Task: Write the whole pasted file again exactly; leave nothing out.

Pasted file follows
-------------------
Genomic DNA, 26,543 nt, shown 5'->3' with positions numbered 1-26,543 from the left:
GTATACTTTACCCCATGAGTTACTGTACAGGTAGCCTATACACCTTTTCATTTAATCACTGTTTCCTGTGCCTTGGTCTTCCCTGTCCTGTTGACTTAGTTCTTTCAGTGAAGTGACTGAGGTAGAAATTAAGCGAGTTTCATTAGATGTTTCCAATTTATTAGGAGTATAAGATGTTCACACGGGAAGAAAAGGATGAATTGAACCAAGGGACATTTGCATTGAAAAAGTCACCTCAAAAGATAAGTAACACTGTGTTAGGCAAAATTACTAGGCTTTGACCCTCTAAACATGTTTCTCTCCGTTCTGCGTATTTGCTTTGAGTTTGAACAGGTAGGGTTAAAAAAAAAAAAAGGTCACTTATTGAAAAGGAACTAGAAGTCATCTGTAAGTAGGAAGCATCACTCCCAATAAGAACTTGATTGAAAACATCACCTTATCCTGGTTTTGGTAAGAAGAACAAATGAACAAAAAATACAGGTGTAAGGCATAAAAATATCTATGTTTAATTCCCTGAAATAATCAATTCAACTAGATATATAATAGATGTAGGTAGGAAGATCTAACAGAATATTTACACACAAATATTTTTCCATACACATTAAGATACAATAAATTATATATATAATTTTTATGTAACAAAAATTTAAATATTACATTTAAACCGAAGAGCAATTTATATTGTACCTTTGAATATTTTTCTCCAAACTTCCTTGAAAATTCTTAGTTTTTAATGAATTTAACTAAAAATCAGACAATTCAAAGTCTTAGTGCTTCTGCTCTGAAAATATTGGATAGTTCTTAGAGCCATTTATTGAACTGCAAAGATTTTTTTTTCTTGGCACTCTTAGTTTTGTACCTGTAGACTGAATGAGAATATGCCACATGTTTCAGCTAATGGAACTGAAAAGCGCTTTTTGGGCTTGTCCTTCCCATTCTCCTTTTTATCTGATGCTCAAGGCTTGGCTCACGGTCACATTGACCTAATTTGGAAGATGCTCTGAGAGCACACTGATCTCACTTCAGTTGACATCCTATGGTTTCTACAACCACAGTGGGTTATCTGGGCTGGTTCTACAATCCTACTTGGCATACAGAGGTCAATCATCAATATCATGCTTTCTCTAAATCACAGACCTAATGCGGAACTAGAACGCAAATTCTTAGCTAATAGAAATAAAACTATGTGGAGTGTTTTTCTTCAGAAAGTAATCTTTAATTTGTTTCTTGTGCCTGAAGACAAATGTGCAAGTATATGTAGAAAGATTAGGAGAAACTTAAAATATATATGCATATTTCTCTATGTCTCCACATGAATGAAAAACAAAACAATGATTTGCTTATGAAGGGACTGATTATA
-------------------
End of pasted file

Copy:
Genomic DNA, 26,543 nt, shown 5'->3' with positions numbered 1-26,543 from the left:
GTATACTTTACCCCATGAGTTACTGTACAGGTAGCCTATACACCTTTTCATTTAATCACTGTTTCCTGTGCCTTGGTCTTCCCTGTCCTGTTGACTTAGTTCTTTCAGTGAAGTGACTGAGGTAGAAATTAAGCGAGTTTCATTAGATGTTTCCAATTTATTAGGAGTATAAGATGTTCACACGGGAAGAAAAGGATGAATTGAACCAAGGGACATTTGCATTGAAAAAGTCACCTCAAAAGATAAGTAACACTGTGTTAGGCAAAATTACTAGGCTTTGACCCTCTAAACATGTTTCTCTCCGTTCTGCGTATTTGCTTTGAGTTTGAACAGGTAGGGTTAAAAAAAAAAAAAGGTCACTTATTGAAAAGGAACTAGAAGTCATCTGTAAGTAGGAAGCATCACTCCCAATAAGAACTTGATTGAAAACATCACCTTATCCTGGTTTTGGTAAGAAGAACAAATGAACAAAAAATACAGGTGTAAGGCATAAAAATATCTATGTTTAATTCCCTGAAATAATCAATTCAACTAGATATATAATAGATGTAGGTAGGAAGATCTAACAGAATATTTACACACAAATATTTTTCCATACACATTAAGATACAATAAATTATATATATAATTTTTATGTAACAAAAATTTAAATATTACATTTAAACCGAAGAGCAATTTATATTGTACCTTTGAATATTTTTCTCCAAACTTCCTTGAAAATTCTTAGTTTTTAATGAATTTAACTAAAAATCAGACAATTCAAAGTCTTAGTGCTTCTGCTCTGAAAATATTGGATAGTTCTTAGAGCCATTTATTGAACTGCAAAGATTTTTTTTTCTTGGCACTCTTAGTTTTGTACCTGTAGACTGAATGAGAATATGCCACATGTTTCAGCTAATGGAACTGAAAAGCGCTTTTTGGGCTTGTCCTTCCCATTCTCCTTTTTATCTGATGCTCAAGGCTTGGCTCACGGTCACATTGACCTAATTTGGAAGATGCTCTGAGAGCACACTGATCTCACTTCAGTTGACATCCTATGGTTTCTACAACCACAGTGGGTTATCTGGGCTGGTTCTACAATCCTACTTGGCATACAGAGGTCAATCATCAATATCATGCTTTCTCTAAATCACAGACCTAATGCGGAACTAGAACGCAAATTCTTAGCTAATAGAAATAAAACTATGTGGAGTGTTTTTCTTCAGAAAGTAATCTTTAATTTGTTTCTTGTGCCTGAAGACAAATGTGCAAGTATATGTAGAAAGATTAGGAGAAACTTAAAATATATATGCATATTTCTCTATGTCTCCACATGAATGAAAAACAAAACAATGATTTGCTTATGAAGGGACTGATTATA